Ma Rainey’s Black Bottom (2020)
Directed by: George C. Wolfe Runtime: 1hr 34 min Rated: R Studio: Netflix
Screenwriter: Ruben Santiago-Hudson Based on: August Wilson’s play
Cast: Viola Davis, Chadwick Boseman, Glynn Turman, Colman Domingo, Michael Potts
The play Ma Rainey’s Black Bottom by August Wilson transitions to film through screenwriter Ruben Santiago-Hudson and stage director/playwright George C. Wolfe.
While the music, locations, and clothes of the late 1920s transition well to screen, and why wouldn’t it, the plot to record a record in a sweltering recording studio one afternoon does not. It’s a pretext; this film is all about the characters. Every movie needs characters, true and well-developed ones, to engage a viewer’s interest. This project as a film fails at that miserably.
Ma Rainey was a real-life woman that August Wilson based a 1982 play on. Ma became known as the “mother of blues” for her contributions and shaping of blues music during the early 1900s. Her sound and notable stage performance style made her the first known blues artist. For a woman during that time and a black woman, that was an accomplishment. Especially when the world had more issues with both those labels. She made a name for herself, a brand, and had a following. How this film presents her, however, is unflattering.
It’s fair to wonder if this movie’s choice of focus, a day-in-the-life-of take on Ma Rainey, is an accurate representation of her character or just a bad day. I think this woman deserves a film that can flesh her out better and give a more rounded take on her life and music. A movie should not have the audience asking themselves if it’s accurate; it should show it.
The failure to show it is because Wolfe and Santiago-Hudson stick to August Wilson’s uses of speeches too heavily. They forego the needed camera movements with the acting to show, not tell what’s going on. Choosing close-up shots and framing the actors standing around or sitting like they are on stage waste a cinematographers’ talent. This is supposed to be a movie, not a play. The entire film is a slow drag (no pun intended) that makes the runtime feel twice as long as it actually is. It’s based on a play and feels like one.
At the recording studio, all the audience is subjected to is heavy exposition. Talking. Lots, and lots, of speaking. The band members stand around, trash-talking, occasionally playing music, swapping stories, and being verbally abusive with nothing else to move the story along. It leaves the impression that Ma Rainey isn’t the mother of anything. Historically that’s not true, but this project doesn’t do much for the real-life person who earned that title.
Viola Davis is an incredible actress with great depth and range. Still, the depiction of Ma Rainey makes me cringe as Ma comes off so unlikeable. Maybe she was in real life. I am left with the impression that Ma is always a bitch and learn little of consequence about her. Ma’s demeanor is understandable towards white people. Mainly because it’s useful to keep control and stay successful in a white, male-run world. Yet, she’s just as mean and snobby to the black people around her.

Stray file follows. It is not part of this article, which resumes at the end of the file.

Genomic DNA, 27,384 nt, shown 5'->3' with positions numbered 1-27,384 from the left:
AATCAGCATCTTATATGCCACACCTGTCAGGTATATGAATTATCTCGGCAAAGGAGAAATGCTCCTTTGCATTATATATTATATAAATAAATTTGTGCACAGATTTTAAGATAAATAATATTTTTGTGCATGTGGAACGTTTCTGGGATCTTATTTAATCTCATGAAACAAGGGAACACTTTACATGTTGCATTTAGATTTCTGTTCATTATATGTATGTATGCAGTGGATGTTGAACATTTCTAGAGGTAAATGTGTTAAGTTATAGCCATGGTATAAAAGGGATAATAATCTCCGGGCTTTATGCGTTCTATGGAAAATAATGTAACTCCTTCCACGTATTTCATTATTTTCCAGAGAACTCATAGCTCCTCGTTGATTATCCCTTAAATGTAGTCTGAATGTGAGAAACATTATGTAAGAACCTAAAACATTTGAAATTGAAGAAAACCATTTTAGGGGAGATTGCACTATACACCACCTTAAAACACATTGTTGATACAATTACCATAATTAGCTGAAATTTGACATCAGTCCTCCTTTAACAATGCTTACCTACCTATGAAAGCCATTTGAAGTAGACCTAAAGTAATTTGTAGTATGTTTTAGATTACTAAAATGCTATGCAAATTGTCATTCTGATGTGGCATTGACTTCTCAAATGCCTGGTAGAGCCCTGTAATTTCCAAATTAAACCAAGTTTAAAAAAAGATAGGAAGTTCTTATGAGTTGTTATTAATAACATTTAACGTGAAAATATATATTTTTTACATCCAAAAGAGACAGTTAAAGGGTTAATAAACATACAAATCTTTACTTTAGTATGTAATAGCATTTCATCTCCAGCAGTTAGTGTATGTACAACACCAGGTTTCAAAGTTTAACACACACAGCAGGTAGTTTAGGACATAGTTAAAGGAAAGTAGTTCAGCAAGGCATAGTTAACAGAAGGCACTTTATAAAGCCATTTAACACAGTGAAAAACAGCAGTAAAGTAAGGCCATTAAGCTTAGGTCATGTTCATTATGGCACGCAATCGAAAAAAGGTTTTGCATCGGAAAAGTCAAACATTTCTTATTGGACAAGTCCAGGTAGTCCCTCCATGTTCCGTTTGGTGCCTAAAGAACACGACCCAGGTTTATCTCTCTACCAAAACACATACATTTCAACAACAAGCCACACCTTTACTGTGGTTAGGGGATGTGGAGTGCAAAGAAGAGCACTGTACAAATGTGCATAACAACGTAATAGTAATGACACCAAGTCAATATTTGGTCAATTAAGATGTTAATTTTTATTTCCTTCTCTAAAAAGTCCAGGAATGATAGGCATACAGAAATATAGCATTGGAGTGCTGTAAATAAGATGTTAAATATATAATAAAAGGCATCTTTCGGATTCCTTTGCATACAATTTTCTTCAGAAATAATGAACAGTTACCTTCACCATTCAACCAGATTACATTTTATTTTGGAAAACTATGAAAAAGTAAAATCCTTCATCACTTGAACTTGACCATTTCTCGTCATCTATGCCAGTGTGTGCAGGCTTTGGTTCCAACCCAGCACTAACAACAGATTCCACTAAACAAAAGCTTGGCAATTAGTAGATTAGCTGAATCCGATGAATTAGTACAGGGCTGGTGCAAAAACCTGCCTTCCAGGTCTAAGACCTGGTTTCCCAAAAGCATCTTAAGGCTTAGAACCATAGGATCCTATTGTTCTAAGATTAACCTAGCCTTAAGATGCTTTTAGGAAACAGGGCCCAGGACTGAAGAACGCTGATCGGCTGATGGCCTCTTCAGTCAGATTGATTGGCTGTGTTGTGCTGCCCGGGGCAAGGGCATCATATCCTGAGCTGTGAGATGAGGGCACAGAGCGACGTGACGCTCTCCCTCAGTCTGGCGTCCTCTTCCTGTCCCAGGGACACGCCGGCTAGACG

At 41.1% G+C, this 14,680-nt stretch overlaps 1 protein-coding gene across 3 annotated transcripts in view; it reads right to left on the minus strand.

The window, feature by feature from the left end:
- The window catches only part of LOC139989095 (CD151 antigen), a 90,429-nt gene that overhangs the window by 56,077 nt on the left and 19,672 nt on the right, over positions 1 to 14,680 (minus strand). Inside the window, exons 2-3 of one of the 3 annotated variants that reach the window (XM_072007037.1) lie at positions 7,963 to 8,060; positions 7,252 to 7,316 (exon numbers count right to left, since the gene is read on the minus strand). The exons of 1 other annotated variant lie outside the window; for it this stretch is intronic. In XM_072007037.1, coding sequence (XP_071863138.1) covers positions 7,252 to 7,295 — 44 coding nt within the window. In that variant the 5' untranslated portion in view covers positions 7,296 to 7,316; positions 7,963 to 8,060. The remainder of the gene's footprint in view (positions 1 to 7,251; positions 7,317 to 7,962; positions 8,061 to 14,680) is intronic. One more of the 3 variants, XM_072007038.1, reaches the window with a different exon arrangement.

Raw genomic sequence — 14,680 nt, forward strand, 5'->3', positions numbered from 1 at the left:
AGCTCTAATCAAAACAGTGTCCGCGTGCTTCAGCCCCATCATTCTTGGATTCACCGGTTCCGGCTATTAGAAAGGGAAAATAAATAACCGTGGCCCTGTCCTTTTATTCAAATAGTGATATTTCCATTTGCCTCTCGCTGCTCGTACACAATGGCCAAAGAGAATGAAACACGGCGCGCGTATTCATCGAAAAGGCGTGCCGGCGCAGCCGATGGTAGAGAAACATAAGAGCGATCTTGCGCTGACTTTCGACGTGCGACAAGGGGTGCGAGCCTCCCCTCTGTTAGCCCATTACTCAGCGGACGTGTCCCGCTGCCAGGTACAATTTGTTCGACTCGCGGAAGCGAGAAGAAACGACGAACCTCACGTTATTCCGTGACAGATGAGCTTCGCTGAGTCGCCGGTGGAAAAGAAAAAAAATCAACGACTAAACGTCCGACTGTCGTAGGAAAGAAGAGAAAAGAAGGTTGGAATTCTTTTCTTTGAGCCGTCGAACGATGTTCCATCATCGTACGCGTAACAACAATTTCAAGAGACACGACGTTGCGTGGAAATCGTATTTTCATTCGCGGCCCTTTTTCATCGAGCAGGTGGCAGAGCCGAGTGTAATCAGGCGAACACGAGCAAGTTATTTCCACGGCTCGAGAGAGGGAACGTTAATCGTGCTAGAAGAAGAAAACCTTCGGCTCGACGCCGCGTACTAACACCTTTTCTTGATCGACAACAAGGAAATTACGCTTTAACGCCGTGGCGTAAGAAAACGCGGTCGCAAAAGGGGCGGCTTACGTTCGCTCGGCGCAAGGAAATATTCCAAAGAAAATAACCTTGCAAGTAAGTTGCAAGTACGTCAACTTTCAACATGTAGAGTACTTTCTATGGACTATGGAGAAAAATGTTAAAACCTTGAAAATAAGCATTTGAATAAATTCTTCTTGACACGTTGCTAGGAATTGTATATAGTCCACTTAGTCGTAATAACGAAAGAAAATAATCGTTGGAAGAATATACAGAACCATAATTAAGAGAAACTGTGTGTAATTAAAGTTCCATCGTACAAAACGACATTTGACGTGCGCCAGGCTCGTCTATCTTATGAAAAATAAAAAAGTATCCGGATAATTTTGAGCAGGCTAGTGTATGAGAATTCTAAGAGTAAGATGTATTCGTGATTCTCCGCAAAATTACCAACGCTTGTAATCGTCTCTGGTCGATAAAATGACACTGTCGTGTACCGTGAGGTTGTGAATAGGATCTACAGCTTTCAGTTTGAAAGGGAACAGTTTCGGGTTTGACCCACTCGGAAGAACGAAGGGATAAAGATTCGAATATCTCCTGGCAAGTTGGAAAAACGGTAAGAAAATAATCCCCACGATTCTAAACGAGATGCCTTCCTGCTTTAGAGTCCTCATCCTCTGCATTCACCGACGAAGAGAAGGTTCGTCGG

Chadwick Boseman was undoubtedly a talented actor as well. His character, Levee, grates at Ma’s nerve. Levee is young, ambitious, and loves music like Ma and dreams of having his own band, so he doesn’t have to play the same old music anymore. He’s arrogant and misogynistic. Ma and Levee are so similar it’s obvious why they don’t get along, and it makes me wonder how he ever ended up in her band in the first place.
Wilson’s use of monologuing is where the viewer gets any relevant information about the characters. While there is a lot of information and perspective to be gained from these moments about Levee, Ma, and the rest of the band, it’s not enough.
I enjoy a good play, and perhaps I would have gotten more out of this material if I had seen it as such. You can’t lose what you don’t have, and this film didn’t have cinematic structure story-telling. The interactions of the characters’ speeches alone are not enough; it makes the movie boring and does nothing for music or the blues in a memorable way.
Circling back to Levee’s character…as a devil’s advocate. Chadwick Boseman has been given so much praise for this role. He took on this project knowing he had cancer and didn’t tell anyone. Boseman certainly wasn’t the first actor/actress to work on a project with cancer or during treatments. So I’m conflicted as to if he has gotten this praise because it was a great job or because he died and his peers all loved him. That sounds terrible, I know. If an actor is saying lines that run parallel to their actual life, in an emotional state. Is it really acting, or is it life imitating art? If he hadn’t died, would the same praise be there?
This film touches on important topics, like cultural appropriation, intellectual property rights and theft, sexuality, and multi-layered race issues. These could have been shown on film rather than talked about. It would have enabled the story with much need pacing.
Still, the trailer for this film was the best thing about it. It implied more about blues or music than is actually experienced. Due to its lack of effective adaptation to film, I would not recommend this for your watch list.
—a pen lady